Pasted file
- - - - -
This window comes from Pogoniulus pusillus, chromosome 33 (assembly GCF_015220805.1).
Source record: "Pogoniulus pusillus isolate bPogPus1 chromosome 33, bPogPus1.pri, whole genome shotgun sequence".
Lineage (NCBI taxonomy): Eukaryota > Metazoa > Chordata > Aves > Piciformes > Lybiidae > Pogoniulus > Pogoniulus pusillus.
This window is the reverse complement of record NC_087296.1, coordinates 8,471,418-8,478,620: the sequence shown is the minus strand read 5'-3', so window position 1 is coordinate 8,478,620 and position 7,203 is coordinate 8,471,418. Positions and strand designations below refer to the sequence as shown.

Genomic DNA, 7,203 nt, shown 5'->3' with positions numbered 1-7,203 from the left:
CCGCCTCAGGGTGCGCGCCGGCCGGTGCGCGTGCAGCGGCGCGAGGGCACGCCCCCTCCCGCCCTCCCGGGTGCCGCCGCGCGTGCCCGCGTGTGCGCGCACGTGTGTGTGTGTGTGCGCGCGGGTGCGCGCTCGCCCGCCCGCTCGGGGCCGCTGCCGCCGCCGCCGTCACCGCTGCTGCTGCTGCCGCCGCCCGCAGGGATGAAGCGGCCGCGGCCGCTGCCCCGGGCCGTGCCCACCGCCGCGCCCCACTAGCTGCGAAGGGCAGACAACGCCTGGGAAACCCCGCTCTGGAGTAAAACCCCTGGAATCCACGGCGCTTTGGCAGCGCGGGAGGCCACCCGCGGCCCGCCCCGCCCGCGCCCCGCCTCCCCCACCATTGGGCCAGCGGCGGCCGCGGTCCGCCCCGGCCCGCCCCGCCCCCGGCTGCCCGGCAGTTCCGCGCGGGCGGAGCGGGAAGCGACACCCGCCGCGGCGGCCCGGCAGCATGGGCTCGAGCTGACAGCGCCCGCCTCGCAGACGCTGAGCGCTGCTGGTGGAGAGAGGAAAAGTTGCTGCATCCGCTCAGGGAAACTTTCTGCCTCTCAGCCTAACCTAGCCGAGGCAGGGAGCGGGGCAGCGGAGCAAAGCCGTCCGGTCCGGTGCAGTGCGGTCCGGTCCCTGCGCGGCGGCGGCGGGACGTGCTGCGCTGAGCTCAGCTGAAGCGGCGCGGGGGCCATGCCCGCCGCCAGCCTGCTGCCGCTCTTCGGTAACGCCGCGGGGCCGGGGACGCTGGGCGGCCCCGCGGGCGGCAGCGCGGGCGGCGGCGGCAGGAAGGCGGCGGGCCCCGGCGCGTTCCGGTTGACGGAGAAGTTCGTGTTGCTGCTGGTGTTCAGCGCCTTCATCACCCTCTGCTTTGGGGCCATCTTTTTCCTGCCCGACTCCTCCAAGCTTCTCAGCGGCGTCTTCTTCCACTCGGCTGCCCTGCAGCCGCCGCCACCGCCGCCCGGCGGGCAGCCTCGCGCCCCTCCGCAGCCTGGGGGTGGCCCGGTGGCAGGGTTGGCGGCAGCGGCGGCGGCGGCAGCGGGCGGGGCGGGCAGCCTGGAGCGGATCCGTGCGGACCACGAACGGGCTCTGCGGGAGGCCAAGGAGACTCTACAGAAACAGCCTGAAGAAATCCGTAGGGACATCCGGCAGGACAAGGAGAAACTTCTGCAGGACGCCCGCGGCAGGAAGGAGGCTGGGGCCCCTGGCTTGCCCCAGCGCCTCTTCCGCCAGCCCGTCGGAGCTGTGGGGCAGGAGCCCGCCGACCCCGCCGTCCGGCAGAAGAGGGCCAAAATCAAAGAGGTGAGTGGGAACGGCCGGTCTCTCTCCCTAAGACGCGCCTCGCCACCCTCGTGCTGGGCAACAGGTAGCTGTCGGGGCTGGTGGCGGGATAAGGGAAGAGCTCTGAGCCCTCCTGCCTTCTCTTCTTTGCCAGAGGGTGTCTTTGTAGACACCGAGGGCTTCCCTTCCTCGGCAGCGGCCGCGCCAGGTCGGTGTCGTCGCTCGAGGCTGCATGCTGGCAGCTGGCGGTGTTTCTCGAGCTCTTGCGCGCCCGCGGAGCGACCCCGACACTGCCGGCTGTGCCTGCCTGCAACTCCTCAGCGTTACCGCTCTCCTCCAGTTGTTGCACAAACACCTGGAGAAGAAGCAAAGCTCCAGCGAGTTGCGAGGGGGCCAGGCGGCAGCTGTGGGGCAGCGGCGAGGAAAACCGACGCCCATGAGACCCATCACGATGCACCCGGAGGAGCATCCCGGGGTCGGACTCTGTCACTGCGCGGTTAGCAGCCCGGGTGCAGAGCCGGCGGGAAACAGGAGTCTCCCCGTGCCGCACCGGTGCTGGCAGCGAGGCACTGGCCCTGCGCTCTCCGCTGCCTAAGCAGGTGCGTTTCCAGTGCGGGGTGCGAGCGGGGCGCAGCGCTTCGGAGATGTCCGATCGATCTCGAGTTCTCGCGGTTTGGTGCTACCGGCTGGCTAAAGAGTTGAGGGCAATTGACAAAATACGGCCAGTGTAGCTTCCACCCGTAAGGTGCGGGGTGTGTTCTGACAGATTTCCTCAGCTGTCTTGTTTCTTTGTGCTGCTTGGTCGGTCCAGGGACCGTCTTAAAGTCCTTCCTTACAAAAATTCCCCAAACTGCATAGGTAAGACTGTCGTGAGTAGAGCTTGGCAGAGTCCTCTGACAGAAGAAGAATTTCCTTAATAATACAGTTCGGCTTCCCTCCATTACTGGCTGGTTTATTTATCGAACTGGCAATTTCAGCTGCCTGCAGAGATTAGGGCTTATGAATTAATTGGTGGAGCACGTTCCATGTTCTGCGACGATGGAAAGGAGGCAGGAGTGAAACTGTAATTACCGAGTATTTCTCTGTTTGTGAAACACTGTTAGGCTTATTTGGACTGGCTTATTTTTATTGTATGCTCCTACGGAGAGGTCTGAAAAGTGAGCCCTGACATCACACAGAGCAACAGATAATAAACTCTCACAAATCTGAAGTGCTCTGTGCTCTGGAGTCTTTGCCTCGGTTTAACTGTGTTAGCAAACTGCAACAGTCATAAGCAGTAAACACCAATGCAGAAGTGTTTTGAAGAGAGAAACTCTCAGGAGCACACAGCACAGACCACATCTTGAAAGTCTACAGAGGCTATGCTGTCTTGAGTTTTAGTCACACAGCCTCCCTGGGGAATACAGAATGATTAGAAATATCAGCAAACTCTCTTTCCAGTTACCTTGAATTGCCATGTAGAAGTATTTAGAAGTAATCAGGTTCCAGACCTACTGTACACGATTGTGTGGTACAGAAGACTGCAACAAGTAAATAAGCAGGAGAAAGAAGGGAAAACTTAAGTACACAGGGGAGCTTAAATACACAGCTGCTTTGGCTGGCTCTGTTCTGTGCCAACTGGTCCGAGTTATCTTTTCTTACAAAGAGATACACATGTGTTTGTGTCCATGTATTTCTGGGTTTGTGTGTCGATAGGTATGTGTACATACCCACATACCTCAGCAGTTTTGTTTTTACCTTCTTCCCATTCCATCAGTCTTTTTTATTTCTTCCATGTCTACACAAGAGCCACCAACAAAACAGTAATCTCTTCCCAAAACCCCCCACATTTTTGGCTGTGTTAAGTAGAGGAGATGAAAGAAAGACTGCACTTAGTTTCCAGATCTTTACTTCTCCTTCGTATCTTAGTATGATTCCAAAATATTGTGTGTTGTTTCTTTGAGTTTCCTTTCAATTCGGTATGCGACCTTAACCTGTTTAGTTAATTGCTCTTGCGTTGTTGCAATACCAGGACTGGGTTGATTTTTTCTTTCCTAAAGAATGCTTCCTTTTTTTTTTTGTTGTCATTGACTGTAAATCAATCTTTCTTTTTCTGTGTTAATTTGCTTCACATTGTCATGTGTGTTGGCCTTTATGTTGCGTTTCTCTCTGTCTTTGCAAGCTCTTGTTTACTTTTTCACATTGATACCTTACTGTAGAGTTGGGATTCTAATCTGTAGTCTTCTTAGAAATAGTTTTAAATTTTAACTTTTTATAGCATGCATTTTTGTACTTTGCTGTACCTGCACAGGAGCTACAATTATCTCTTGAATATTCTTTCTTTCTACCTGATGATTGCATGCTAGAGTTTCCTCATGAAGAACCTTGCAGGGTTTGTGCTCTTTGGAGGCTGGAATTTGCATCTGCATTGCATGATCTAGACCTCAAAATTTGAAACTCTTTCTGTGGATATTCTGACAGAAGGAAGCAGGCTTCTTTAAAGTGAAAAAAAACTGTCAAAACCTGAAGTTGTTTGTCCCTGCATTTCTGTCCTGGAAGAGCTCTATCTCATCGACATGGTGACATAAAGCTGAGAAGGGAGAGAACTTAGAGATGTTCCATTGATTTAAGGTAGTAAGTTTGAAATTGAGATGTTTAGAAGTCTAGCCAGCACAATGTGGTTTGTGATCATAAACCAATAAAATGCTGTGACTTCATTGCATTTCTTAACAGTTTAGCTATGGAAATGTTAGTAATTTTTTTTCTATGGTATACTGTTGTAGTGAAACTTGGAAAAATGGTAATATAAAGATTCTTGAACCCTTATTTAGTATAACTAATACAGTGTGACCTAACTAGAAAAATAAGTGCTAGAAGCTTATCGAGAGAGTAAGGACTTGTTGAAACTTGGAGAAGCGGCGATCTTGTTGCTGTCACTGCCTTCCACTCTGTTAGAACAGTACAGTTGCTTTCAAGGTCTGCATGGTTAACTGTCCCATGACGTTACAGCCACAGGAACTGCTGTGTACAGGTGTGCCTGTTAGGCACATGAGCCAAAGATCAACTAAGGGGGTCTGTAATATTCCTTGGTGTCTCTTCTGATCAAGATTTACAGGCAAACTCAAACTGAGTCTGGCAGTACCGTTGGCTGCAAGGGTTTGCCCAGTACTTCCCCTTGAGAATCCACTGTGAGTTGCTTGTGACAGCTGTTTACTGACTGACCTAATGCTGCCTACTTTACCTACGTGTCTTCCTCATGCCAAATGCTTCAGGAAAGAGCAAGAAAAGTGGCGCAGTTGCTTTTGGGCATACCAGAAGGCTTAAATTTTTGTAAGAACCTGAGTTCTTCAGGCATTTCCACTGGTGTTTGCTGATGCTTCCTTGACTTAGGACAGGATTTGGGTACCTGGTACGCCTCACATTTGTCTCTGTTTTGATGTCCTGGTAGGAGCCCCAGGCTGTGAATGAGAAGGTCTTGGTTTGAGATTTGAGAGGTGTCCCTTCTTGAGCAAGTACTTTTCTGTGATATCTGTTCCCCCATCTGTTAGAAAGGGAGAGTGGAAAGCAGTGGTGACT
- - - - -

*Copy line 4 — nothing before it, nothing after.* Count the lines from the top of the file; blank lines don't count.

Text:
This window is the reverse complement of record NC_087296.1, coordinates 8,471,418-8,478,620: the sequence shown is the minus strand read 5'-3', so window position 1 is coordinate 8,478,620 and position 7,203 is coordinate 8,471,418. Positions and strand designations below refer to the sequence as shown.